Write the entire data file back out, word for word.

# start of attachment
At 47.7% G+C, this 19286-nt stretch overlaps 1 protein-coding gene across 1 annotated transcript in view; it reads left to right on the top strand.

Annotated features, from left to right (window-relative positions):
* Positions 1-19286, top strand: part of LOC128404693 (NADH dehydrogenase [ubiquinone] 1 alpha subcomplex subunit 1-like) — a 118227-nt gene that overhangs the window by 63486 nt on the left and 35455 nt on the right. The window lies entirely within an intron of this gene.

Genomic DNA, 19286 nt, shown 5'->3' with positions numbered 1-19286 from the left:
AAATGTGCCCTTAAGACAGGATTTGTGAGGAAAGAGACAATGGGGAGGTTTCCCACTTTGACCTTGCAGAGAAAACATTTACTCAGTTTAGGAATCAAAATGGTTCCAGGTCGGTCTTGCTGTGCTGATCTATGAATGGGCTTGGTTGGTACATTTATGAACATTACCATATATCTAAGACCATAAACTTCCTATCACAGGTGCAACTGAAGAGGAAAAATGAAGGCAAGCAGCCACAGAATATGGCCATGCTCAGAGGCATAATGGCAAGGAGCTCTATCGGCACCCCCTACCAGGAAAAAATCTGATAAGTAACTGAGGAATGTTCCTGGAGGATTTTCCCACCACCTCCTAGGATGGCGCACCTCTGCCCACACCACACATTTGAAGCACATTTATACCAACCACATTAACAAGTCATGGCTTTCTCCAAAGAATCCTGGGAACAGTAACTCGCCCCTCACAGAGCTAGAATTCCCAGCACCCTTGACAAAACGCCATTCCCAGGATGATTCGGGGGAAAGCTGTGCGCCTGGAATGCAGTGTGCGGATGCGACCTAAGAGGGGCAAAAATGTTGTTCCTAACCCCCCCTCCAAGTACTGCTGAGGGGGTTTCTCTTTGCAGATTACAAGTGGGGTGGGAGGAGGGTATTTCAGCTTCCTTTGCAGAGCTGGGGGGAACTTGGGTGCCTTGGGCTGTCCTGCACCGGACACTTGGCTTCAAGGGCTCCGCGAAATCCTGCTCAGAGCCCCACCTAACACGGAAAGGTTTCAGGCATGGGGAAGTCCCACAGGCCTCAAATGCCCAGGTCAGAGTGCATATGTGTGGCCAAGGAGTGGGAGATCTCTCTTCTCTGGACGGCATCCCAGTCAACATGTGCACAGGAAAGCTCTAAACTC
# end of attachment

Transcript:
At 47.7% G+C, this 19286-nt stretch overlaps 1 protein-coding gene across 1 annotated transcript in view; it reads left to right on the top strand.

Annotated features, from left to right (window-relative positions):
* Positions 1-19286, top strand: part of LOC128404693 (NADH dehydrogenase [ubiquinone] 1 alpha subcomplex subunit 1-like) — a 118227-nt gene that overhangs the window by 63486 nt on the left and 35455 nt on the right. The window lies entirely within an intron of this gene.

Genomic DNA, 19286 nt, shown 5'->3' with positions numbered 1-19286 from the left:
AAATGTGCCCTTAAGACAGGATTTGTGAGGAAAGAGACAATGGGGAGGTTTCCCACTTTGACCTTGCAGAGAAAACATTTACTCAGTTTAGGAATCAAAATGGTTCCAGGTCGGTCTTGCTGTGCTGATCTATGAATGGGCTTGGTTGGTACATTTATGAACATTACCATATATCTAAGACCATAAACTTCCTATCACAGGTGCAACTGAAGAGGAAAAATGAAGGCAAGCAGCCACAGAATATGGCCATGCTCAGAGGCATAATGGCAAGGAGCTCTATCGGCACCCCCTACCAGGAAAAAATCTGATAAGTAACTGAGGAATGTTCCTGGAGGATTTTCCCACCACCTCCTAGGATGGCGCACCTCTGCCCACACCACACATTTGAAGCACATTTATACCAACCACATTAACAAGTCATGGCTTTCTCCAAAGAATCCTGGGAACAGTAACTCGCCCCTCACAGAGCTAGAATTCCCAGCACCCTTGACAAAACGCCATTCCCAGGATGATTCGGGGGAAAGCTGTGCGCCTGGAATGCAGTGTGCGGATGCGACCTAAGAGGGGCAAAAATGTTGTTCCTAACCCCCCCTCCAAGTACTGCTGAGGGGGTTTCTCTTTGCAGATTACAAGTGGGGTGGGAGGAGGGTATTTCAGCTTCCTTTGCAGAGCTGGGGGGAACTTGGGTGCCTTGGGCTGTCCTGCACCGGACACTTGGCTTCAAGGGCTCCGCGAAATCCTGCTCAGAGCCCCACCTAACACGGAAAGGTTTCAGGCATGGGGAAGTCCCACAGGCCTCAAATGCCCAGGTCAGAGTGCATATGTGTGGCCAAGGAGTGGGAGATCTCTCTTCTCTGGACGGCATCCCAGTCAACATGTGCACAGGAAAGCTCTAAACTC